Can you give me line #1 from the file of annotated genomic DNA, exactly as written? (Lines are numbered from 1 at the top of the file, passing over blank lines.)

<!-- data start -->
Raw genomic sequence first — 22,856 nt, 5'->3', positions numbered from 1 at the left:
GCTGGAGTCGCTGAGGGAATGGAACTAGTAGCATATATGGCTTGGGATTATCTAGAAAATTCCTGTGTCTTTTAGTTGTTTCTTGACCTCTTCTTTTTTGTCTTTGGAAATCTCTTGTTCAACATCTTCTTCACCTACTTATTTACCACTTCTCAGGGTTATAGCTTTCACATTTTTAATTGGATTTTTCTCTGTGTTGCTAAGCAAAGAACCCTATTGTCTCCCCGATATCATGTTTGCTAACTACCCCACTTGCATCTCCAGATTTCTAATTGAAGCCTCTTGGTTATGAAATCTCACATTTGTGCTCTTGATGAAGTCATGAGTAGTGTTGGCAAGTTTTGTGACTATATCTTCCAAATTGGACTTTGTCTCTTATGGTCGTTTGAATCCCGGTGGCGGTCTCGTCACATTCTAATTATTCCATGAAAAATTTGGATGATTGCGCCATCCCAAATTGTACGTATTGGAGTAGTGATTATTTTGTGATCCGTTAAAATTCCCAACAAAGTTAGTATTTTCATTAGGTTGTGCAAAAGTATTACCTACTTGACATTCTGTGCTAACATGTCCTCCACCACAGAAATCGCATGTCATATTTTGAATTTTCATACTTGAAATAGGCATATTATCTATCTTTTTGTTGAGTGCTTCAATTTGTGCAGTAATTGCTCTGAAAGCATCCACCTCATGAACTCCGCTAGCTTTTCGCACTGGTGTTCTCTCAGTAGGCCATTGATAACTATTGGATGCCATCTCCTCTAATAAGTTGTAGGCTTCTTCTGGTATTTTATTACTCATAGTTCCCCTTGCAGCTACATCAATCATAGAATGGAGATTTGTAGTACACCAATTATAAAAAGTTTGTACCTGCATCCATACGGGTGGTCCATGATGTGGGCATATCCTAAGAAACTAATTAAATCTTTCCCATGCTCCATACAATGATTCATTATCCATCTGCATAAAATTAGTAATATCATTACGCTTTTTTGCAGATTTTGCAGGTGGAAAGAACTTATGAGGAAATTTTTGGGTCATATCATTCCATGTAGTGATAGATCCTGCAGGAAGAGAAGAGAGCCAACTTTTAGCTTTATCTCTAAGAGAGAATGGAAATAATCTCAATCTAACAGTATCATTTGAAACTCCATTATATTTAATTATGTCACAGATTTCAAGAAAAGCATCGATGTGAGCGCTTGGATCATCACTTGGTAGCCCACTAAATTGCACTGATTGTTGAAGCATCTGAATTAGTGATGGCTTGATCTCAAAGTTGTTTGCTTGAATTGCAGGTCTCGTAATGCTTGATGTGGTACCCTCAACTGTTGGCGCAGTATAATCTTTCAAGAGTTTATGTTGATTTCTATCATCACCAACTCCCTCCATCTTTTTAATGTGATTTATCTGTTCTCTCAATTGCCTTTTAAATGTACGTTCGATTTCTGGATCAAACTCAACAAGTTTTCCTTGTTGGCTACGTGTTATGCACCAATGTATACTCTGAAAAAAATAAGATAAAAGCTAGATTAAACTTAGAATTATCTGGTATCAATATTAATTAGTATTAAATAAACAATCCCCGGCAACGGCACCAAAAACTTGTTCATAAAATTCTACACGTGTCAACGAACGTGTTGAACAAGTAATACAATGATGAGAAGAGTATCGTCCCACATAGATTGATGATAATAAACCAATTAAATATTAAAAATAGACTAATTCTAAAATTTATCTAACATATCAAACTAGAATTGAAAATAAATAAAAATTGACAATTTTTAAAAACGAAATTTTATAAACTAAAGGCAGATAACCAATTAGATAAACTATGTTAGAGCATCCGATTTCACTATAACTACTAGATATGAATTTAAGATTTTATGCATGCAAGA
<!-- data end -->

Raw genomic sequence first — 22,856 nt, 5'->3', positions numbered from 1 at the left: